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Czech v. Pfister

United States District Court, N.D. Illinois

August 3, 2016

Kevin Czech, (K90539), Petitioner,
Randy Pfister, Respondent.

          Kevin Czech, Plaintiff, represented by Kenneth A. Kroot, Jenner & Block LLP.


          ROBERT W. GETTLEMAN, District Judge.

         Petitioner Kevin Czech, a prisoner at the Pontiac Correctional Center, brings this pro se habeas corpus petition pursuant to 28 U.S.C. § 2254 challenging his murder and unlawful possession of a firearm convictions from the Circuit Court of Cook County. Petitioner argues: (1) appellate counsel was ineffective for failing to argue on appeal that the trial court denied his Sixth Amendment right to counsel of his choice; (2) his due process rights were violated when the jury instructions included an invalid type of murder offense and the jury returned a general verdict; and, (3) ineffective assistance of trial counsel for: (a) failing to request various jury instructions, and (b) failing to prevent the jury from learning that the shooter had been convicted of murder.

         For the reasons discussed below, the court rejects petitioner's ineffective assistance of counsel arguments (Claims One and Three), but instructs the parties to provide additional briefing regarding the due process issue (Claim Two). The court concludes that there was a due process violation at petitioner's trial, but believes additional briefing is required as to whether this error had a "substantial and injurious effect or influence" on the jury's verdict. Brecht v. Abrahamson, 507 U.S. 619, 623 (1995). Consequently, the court recruits Kenneth A. Kroot, Jenner & Block LLP, 353 N. Clark Street, Chicago, IL 60657, to represent petitioner pursuant to counsel's trial bar obligation under Local Rule 83.11(g).

         A. Background

         The following facts are drawn from the Illinois Appellate Court's opinion on direct appeal. Illinois v. Czech, No. 1-02-0982 (Ill.App.Ct. Mar. 31, 2004) (Rule 23 Order).[1] The state court findings are presumed correct, and petitioner has the burden of rebutting the presumption of correctness by clear and convincing evidence. Brumfield v. Cain, 135 S.Ct. 2269, 2282 n.8 (2015) (citing 28 U.S.C. 2254(e)(1)). Petitioner provides no evidence to rebut the state court findings.

         Petitioner was convicted of orchestrating a gang related drive-by shooting in the Avondale neighborhood on the Northwest side of Chicago. The shooting occurred at approximately 8:00 p.m. on September 24, 1999. [10-4 at 43]. The victim, 14-year-old Alonzo Zuniga, was an innocent bystander, unrelated to a gang. Id at 43-44. The shooting occurred in an area claimed by the Latin Kings street gang. Id. at 44. Petitioner was a member of the Maniac Latin Disciples street gang, a rival of the Latin Kings.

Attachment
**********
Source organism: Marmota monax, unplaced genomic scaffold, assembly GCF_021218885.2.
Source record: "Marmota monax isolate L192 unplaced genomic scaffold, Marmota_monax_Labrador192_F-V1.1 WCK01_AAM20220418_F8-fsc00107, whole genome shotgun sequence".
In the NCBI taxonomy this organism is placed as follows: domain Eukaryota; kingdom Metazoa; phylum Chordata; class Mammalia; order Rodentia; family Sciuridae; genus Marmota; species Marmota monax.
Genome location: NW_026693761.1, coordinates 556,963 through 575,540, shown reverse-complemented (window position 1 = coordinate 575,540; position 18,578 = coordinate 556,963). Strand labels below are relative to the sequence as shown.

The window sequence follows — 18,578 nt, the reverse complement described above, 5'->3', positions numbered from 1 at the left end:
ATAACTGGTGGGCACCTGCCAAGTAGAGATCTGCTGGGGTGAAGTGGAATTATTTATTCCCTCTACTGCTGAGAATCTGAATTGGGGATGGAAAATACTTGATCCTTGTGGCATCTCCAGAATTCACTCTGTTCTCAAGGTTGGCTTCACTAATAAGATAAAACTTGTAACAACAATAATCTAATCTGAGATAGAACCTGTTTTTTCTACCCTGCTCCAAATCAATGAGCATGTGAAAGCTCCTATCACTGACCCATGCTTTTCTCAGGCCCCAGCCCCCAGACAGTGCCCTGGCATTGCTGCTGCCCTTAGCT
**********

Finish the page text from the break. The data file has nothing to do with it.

Petitioner was with Roberto Mejia, Marquis Falls, and Nancy Malaves in a grey Buick LaSabre when the shooting occurred. Id. at 46. Malaves, who was then 15, was dating Mejia, 18 years old. Id. Petitioner was 20 years old, and Falls was 13. Id. at 48.

         According to Malaves, the original plan for the evening was for her and Mejia to have a double date at the movies with petitioner and petitioner's girlfriend. Id. at 46. Malaves and Mejia picked up petitioner, who informed them that they would "cruise by the Kings, " instead of going to the movies. Id. Petitioner also instructed that they should pick up Falls. Id. After getting Falls, petitioner again said they would go "cruising by some Kings." Id.

         Falls was a "pee wee" in the Maniac Latin Disciples because, at age 13, he was too young to be a full member. Id. at 48. As a "pee wee, " Falls could earn his "stars" by performing tasks for older members such as holding guns for them. Id. A month before the shooting, petitioner gave Falls a.357 revolver to hold for the gang. Id. Falls kept the gun hidden in an alley behind a garbage can, and would check on the gun daily. Id.

         On the evening of the murder, petitioner, Mejia, and Malaves drove Falls to the alley to retrieve the gun. Id. After Falls returned to the car with the gun, Mejia was driving, Malaves was in the front passenger seat, and petitioner and Falls were in the backseat. Petitioner told Falls that either he or Falls would shoot at the Latin Kings. Id. at 48-49. If the Latin Kings were on petitioner's side of the car, petitioner would do the shooting, while Falls would be the triggerman if the Latin Kings were on his side. Id. at 49. Petitioner also instructed Falls to switch seats with Malaves and sit in the front passenger seat because the rear window did not fully roll down on Falls' side of the car. Id.